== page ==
A carry bag made of an outer foil of 0.07 mm thick, foamy polyethylene and an inner films of above-mentioned sort, consisting of two ordinary polyethylene foils with an intermediate, steamed-on aluminium layer has been proved to be able to keep an article frozen for approximately five hours, which will by most shoppings be sufficient to get home with the frozen goods.

If an even better insulation is desired, the thermal insulating quality of the bag can be improved by placing a flexible, insulating layer between the inner and the outer film which will also improve the shock absorbant quality of the bag. Because of the flexible, insulating layer the bag will remain foldable and thus easy to carry. The bag can easily be folded and carried in a pocket.

Besides being flexible it must be possible to connect the insulating layer to the synthetic film by welding as this gives many productional advantages.

The insulating layer can be a net which is welded on to two cover films so that the meshes of the net form separate insulating air spaces.

Even if the cover film is broken the bag will only locally, and not as a whole, lose its insulating quality.

By using a net you keep the folding qualities of the bag.

The net is mainly made of polyethylene which is cheap and also easy to handle.

So that the packing during transportation, storage and at distribution areas will not take up too much room, insulating materials are used which, when they are relieved from pressure fully or almost will regain their original thickness and thus their insulating quality.

This means that when the bags are piled or bundled the pressure from the upper bags or the pressure applied when bundling the bags, will press the air out of the insulating material, reducing the total thickness of the bags to a minimum.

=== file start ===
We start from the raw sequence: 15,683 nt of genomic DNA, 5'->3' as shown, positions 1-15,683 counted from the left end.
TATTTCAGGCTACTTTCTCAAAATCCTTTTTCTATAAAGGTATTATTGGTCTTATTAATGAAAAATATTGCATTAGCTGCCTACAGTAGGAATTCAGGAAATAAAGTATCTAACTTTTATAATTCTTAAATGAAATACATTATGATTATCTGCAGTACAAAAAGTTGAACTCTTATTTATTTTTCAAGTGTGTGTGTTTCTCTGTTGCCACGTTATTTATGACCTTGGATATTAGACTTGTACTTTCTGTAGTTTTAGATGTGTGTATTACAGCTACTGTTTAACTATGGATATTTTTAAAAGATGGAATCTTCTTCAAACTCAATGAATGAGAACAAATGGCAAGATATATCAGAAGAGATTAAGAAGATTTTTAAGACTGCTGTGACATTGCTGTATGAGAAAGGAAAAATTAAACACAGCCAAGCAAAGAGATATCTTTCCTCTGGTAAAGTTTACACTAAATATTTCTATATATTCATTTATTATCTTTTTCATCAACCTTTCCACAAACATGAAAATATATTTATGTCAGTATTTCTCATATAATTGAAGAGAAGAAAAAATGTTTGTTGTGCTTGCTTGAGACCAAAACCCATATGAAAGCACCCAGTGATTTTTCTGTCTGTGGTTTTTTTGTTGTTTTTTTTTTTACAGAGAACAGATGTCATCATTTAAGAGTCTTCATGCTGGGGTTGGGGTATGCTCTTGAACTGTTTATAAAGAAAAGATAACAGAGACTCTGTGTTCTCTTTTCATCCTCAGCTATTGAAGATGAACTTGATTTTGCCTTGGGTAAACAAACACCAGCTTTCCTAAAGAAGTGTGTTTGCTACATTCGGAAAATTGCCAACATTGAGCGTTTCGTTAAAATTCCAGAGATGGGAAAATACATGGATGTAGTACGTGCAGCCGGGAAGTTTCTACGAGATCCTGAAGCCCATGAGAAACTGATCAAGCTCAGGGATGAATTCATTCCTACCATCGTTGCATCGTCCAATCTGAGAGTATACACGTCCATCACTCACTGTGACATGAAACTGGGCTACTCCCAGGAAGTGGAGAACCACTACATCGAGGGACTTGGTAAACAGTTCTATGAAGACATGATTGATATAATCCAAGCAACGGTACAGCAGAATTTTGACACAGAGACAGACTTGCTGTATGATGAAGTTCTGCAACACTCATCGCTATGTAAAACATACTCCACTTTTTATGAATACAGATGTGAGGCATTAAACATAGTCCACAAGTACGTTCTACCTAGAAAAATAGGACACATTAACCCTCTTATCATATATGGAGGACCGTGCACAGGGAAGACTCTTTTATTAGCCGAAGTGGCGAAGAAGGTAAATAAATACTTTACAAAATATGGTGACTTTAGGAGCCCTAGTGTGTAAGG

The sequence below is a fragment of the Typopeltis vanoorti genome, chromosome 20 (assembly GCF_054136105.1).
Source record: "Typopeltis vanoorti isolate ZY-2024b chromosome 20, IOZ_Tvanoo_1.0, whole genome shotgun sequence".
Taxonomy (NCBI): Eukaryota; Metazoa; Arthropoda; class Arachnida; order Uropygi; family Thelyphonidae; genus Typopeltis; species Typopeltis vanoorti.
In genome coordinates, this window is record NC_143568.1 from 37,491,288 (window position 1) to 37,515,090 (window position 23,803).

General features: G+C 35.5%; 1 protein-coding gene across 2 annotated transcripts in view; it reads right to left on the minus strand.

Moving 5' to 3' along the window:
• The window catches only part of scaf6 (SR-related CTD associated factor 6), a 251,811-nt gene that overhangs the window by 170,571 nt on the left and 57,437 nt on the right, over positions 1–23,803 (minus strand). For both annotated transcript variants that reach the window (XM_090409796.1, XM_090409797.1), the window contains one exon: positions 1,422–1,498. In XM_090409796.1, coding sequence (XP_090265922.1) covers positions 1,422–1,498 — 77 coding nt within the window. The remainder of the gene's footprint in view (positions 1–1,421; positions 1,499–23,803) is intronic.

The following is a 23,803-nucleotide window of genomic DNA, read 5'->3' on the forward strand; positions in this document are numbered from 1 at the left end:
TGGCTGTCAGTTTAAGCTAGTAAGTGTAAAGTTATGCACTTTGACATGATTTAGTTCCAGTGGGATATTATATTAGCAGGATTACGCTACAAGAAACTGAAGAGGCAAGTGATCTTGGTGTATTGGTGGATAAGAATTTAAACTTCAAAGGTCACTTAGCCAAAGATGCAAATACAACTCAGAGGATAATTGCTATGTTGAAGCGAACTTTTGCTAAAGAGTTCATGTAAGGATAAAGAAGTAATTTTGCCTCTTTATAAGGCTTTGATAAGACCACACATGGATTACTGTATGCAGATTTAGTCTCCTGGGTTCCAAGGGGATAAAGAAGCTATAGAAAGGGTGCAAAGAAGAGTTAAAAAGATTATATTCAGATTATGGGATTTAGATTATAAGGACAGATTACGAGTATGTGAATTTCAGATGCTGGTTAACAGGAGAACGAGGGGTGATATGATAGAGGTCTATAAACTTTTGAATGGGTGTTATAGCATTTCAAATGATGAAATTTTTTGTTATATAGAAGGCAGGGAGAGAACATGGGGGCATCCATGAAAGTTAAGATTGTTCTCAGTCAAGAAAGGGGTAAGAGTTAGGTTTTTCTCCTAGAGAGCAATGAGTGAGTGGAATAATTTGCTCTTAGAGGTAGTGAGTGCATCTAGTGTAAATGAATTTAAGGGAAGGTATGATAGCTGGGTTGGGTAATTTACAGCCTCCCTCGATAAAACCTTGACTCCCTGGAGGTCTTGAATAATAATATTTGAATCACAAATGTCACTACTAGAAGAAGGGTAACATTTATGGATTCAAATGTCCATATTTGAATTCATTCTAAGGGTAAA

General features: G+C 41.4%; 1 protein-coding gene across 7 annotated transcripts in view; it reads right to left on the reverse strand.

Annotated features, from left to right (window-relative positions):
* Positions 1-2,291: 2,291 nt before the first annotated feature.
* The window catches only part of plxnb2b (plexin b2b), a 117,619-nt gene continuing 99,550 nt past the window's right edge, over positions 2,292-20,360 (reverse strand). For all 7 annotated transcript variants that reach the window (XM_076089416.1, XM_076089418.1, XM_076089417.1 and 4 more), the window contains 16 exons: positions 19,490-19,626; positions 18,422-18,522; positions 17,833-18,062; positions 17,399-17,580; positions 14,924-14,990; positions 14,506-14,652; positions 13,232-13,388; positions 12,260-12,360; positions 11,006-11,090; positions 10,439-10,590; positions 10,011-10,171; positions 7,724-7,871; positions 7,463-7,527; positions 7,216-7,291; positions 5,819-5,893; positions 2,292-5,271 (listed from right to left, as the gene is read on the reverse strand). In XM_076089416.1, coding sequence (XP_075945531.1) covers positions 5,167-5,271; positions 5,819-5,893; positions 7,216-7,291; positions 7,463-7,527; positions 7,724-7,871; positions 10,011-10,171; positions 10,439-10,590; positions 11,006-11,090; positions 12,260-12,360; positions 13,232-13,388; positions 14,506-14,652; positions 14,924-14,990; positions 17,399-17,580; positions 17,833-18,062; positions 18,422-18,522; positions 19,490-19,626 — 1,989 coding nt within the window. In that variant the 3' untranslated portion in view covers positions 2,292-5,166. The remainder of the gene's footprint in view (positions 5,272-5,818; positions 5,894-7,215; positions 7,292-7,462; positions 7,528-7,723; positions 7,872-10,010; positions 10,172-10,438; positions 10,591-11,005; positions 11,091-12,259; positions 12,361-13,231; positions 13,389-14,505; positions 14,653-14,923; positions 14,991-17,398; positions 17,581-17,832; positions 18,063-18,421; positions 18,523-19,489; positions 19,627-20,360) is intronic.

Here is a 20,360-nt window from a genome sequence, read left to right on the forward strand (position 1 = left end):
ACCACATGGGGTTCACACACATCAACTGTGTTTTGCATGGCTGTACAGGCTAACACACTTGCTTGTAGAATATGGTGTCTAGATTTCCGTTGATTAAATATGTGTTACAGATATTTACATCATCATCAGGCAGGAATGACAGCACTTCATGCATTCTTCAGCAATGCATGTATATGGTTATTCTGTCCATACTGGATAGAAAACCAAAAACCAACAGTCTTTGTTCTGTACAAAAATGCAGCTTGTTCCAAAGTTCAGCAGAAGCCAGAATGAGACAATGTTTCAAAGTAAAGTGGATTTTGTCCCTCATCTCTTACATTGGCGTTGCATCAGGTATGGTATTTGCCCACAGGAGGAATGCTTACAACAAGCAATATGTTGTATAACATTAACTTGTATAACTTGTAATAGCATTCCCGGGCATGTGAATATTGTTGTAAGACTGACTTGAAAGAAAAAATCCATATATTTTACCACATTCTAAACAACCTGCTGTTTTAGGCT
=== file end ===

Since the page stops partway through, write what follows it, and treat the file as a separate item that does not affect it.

Mostly an insulating material of a padded structure is used, for instance polyester cotton.

In order to keep the insulating material from collapsing and thereby reducing the total insulating qualities of the bags it is welded on to the synthetic films.

So as not to reduce the insulating qualities the weldings are staggered in order to avoid cold-conductors through the insulation.

The bag is also made so that the insulating space is sealed steamtight from the atmospheric air except from the equalizing opening.

This gives the possibility of pressing the air out of the insulating layer without the risk of reducing the insulating qualities by soaking.

In the following the invention will be described more closely in connection with an explanation of the drawing:

The drawing shows:

FIG. 1: a carry bag with a sectional view of one end.

FIG. 2: a carry bag with an insulating layer also giving a sectional view of one end and,

FIGS. 3 and 4: a carry bag with a preferred embodiment of the sealing where the bag is shown open in FIG. 3 and closed in FIG. 4.

FIG. 5: a bag for meat slices.

The carry bag shown on FIG. 1 consists of two films welded together (1, 2). The outer film (1) is a foamy polyethylene film with a thickness of 0.07-0.14 mm. The inner film consists of three layers, i.e. two ordinary, relatively thin, polyethelene films (3, 4) with an intermediate layer (5) which is steamed on to one of the foils 3 or 4.

The bag is sealed almost hermetically by a flap (6). The flap is fastened by a tongue (7) which can be put through the handle (8) cut out in the bag.

A bag made in the above described way can keep an article frozen for five hours, which will usually be sufficient to get home and place the frozen article in the freezer.

By a development of the bag as per this invention an isolating layer (9) is placed between the two foils (1, 2).

In the embodiment shown in FIG. 2, a padded polyester cotton, weighing 65 g/m.sup.2 is used. This material possesses the quality that when the pressure is relieved it will regain its approximate thickness. In the bottom of the bag there is an equalizing opening (10) so that the air in the padded polyester cotton can be pressed out.

When the bags are piled the weight of the upper bags will press the air out of the bags underneath so that the thickness of the packing is reduced to a minimum which is of great importance when storing the packing, especially at the cash registers in the super markets where the room is narrow.